Thus we see that there is no distinct Forth "compiler", in the same sense that we would speak of a C or Pascal compiler. The Forth compiler is embodied in the actions of various Forth words. This makes it easy for you to change or extend the compiler, but makes it difficult to create a Forth application without a built-in compiler!
Most of the remaining high-level words are either a) necessary to implement the compiler and interpreter, or b) provided solely for your programming pleasure. But there is one set which deserves special mention: the words I have separated into the file CAMEL80D.AZM (Listing 3).
One of the goals of the ANSI Forth Standard was to hide CPU and model dependencies (Direct or Indirect Threaded? 16 or 32 bit?) from the application programmer. Several words were added to the Standard for this purpose. I have taken this one step further, attempting to encapsulate these dependencies even within the kernel. Ideally, the high-level Forth code in the file CAMEL80H.AZM should be the same for all CamelForth targets (although different assemblers will have different syntax).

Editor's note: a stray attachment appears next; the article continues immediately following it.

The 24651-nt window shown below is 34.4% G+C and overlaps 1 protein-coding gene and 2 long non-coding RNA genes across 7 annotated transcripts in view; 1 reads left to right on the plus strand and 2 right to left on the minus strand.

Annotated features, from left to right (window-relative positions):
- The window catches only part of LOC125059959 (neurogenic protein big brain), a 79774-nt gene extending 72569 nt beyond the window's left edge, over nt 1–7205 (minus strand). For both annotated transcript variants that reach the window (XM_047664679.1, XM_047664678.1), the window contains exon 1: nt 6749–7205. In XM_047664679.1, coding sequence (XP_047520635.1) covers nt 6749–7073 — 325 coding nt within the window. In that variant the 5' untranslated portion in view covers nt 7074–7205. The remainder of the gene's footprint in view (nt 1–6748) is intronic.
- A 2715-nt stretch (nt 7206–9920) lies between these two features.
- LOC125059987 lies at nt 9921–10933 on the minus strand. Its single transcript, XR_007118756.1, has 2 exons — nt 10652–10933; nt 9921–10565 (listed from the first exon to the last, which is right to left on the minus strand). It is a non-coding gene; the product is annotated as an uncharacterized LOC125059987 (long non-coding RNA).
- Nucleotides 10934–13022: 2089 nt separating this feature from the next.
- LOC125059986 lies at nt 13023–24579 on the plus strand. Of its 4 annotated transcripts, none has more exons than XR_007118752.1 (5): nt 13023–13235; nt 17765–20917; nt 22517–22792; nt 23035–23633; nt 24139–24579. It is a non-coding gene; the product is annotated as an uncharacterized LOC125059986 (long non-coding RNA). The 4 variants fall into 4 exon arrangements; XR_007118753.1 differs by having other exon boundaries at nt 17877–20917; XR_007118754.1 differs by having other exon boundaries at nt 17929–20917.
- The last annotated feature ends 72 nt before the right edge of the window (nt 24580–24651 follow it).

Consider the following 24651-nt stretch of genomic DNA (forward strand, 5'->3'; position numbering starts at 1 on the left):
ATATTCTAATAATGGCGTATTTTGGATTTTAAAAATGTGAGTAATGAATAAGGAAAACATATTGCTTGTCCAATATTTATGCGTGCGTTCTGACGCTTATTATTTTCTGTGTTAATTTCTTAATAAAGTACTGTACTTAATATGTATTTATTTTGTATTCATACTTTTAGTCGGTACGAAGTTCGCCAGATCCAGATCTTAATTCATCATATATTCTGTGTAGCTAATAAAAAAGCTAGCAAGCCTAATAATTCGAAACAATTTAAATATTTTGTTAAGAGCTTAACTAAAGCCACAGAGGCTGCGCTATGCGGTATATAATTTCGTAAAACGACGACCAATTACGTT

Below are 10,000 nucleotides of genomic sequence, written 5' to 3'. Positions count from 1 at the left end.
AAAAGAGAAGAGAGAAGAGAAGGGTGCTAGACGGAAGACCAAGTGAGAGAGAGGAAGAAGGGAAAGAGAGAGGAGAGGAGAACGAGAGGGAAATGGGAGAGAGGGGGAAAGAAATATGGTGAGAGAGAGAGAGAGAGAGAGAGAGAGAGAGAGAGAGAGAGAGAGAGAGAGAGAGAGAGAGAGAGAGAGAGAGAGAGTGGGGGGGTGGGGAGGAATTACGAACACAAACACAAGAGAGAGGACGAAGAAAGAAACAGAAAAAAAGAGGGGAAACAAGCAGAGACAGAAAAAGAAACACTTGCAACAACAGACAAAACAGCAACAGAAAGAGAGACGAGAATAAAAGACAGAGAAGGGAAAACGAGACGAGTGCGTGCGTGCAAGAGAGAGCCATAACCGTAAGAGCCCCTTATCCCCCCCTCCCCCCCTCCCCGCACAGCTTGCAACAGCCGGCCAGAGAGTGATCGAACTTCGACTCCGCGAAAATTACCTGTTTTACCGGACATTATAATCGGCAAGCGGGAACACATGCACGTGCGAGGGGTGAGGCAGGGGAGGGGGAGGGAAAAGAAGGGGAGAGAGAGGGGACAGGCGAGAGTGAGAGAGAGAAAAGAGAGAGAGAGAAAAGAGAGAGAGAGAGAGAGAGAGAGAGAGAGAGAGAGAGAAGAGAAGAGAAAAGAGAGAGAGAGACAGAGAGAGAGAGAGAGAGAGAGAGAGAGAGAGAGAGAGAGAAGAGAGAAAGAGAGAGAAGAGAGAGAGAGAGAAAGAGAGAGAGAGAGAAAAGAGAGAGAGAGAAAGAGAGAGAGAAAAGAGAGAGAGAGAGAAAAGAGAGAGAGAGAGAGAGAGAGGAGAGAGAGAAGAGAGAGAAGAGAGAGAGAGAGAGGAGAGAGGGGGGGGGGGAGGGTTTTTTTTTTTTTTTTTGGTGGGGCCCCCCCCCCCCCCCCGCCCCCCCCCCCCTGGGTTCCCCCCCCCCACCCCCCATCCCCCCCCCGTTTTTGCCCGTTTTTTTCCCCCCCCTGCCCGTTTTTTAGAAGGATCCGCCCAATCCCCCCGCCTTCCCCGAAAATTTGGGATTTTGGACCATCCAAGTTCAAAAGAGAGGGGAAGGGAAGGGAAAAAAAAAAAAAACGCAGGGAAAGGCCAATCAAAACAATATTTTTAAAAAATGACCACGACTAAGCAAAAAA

Differences in cell size and word alignment are managed by the ANS Forth words ALIGN ALIGNED CELL+ CELLS CHAR+ CHARS and my own addition, CELL (equivalent to 1 CELLS, but smaller when compiled).
The words COMPILE, !CF ,CF !COLON and ,EXIT hide peculiarities of the threading model, such as a) how are the threads represented, and b) how is the Code Field implemented? The value of these words becomes evident when you look at the differences between the direct-threaded Z80 and the subroutine-threaded 8051:
word compiles on Z80 compiles on 8051 COMPILE, address LCALL address !CF CALL address LCALL address ,CF !CF & allot 3 bytes !CF & allot 3 bytes !COLON CALL docolon nothing! ,EXIT address of EXIT RET
(!CF and ,CF are different for indirect-threaded Forths.)
In similar fashion, the words ,BRANCH ,DEST and !DEST hide the implementation of high-level branch and loop operators. I have tried to invent -- without borrowing from existing Forths! -- the minimal set of operators which can factor out all the implementation differences. Only time, expert criticism, and many CamelForths will tell how successful I've been.